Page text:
Restore 200,000 Georgians to the rolls before Senate election, lawsuit demands
Nearly 200,000 valid voters should be returned to the rolls in time for Georgia's twin elections that will decide partisan control of the Senate in five weeks, a new lawsuit argues.
The suit, filed Wednesday by three voting rights groups in federal court in Atlanta, alleges the Georgia secretary of state's office improperly removed 198,351 voters from the state's registration database last year — an error rate of 63 percent.
The Black Voters Matter Fund, the Transformative Justice Coalition and the Rainbow Push Coalition maintain that voters who hadn't moved were taken off the rolls because the state did not use the correct list to verify addresses. The suit also challenges the state's "use it or lose it" law, which requires people to vote in at least one federal election every four years or interact with a state election office in order to remain registered.
The lawsuit is based on a report released by the ACLU of Georgia in September. As with most potentially disenfranchising actions, it concluded, young, poor, urban and minority voters were the most affected by the apparent purge.
It is unclear how many, if any, re-registered in time for the November election. The voting rights groups have asked that all the voters be restored by Jan. 5. That is when the state will vote in one of the most impassioned and expensive runoff elections in modern congressional history. Both of the state's Senate seats will be contested, because on Election Day nobody received the 50 percent majority required by state law.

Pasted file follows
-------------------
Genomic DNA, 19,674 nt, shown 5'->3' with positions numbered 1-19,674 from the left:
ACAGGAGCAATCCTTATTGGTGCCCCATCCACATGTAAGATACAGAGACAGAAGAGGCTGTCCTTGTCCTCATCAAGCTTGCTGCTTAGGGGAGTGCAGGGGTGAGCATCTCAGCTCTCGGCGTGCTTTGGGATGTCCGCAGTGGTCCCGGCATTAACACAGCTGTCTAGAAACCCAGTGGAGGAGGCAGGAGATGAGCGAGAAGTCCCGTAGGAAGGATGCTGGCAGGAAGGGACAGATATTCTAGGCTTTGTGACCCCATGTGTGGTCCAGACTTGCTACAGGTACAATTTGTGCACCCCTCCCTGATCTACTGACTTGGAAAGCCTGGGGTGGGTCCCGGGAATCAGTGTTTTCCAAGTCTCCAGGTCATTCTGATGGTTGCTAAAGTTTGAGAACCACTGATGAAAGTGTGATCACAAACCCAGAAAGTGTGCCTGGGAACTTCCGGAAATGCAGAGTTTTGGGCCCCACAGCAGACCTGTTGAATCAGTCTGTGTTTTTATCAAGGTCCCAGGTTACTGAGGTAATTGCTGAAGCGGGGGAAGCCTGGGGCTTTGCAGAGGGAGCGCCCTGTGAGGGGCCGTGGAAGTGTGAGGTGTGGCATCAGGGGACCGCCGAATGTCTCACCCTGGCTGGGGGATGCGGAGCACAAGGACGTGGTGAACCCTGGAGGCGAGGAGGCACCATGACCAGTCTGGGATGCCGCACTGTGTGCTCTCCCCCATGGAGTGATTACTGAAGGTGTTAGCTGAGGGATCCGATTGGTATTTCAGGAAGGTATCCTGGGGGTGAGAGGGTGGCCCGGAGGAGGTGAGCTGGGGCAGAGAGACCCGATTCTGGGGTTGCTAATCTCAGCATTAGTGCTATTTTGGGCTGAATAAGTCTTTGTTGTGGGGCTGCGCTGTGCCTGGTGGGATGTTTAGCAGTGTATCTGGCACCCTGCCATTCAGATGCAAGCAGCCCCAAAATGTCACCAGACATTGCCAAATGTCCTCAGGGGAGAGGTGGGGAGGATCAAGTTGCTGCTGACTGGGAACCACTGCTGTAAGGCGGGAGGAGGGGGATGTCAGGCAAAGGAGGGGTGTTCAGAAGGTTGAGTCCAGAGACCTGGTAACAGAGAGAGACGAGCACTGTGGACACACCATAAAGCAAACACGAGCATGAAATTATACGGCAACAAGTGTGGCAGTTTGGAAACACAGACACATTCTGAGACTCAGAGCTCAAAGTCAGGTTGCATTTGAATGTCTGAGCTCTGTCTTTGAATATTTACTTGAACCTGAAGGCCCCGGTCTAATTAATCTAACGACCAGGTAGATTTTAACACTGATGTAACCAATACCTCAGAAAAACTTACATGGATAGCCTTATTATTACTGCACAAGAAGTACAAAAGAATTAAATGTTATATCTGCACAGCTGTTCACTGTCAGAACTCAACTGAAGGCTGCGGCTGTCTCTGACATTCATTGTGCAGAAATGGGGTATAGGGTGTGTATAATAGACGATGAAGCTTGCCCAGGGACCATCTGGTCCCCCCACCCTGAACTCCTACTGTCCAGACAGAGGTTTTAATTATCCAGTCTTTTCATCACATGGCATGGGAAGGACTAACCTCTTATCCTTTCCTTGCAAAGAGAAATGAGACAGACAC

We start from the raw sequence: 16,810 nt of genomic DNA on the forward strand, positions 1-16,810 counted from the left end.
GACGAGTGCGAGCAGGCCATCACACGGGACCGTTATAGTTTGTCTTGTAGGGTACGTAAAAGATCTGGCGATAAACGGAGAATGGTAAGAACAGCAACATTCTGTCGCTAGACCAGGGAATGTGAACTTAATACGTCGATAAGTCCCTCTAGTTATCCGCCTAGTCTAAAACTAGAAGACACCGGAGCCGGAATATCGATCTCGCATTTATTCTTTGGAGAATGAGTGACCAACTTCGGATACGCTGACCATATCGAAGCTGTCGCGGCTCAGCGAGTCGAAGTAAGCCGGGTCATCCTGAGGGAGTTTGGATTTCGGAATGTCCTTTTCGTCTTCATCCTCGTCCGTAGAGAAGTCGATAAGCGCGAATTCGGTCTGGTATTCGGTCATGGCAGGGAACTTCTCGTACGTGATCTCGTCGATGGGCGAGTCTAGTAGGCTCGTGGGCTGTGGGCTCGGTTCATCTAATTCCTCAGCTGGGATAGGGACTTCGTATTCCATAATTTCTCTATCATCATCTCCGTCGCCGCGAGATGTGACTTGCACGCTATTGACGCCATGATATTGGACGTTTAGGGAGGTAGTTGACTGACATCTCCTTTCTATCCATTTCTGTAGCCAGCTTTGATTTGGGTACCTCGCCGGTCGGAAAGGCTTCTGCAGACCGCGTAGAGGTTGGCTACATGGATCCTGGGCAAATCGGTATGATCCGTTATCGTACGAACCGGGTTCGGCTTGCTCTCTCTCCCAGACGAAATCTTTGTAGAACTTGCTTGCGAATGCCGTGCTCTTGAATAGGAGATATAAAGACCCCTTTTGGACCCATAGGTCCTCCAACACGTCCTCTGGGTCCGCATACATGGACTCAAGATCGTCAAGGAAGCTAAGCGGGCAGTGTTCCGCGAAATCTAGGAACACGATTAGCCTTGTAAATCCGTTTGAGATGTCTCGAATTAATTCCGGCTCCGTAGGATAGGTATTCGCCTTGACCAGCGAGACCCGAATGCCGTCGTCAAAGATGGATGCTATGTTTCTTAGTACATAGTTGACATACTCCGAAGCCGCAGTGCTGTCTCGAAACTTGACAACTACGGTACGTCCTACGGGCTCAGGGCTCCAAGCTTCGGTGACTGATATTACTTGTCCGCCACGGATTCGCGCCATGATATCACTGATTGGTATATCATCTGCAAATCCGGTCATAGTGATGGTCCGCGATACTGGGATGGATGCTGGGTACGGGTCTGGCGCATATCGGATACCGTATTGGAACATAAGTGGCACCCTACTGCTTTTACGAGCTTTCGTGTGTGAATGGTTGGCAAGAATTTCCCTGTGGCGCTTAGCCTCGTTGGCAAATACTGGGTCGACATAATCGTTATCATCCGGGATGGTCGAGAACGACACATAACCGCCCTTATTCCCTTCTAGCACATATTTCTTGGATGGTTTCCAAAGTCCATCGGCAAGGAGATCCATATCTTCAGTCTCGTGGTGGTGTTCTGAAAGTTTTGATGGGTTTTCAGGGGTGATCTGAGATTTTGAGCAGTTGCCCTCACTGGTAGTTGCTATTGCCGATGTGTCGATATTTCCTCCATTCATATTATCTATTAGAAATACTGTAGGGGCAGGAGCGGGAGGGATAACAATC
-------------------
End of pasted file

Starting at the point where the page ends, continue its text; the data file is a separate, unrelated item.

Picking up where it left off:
Republican incumbent David Perdue is seeking a second term against Democratic activist and documentary filmmaker Jon Ossoff. And GOP Senate appointee Kelly Loeffler is seeking election in her own right against Democratic Rev. Raphael Warnock. If Democrats win both races, they will effectively control the Senate, with 50 seats and the new vice president, Kamala Harris, available to break a tie.
At a news conference Wednesday, Gabriel Sterling, the voting system implementation manager in the secretary of state's office, dismissed allegations of bad behavior by his office. "I'm going to go with no," he said when asked if nearly 200,000 voters had been unfairly purged, but he added: "Frankly, I've not seen or heard of this lawsuit yet."
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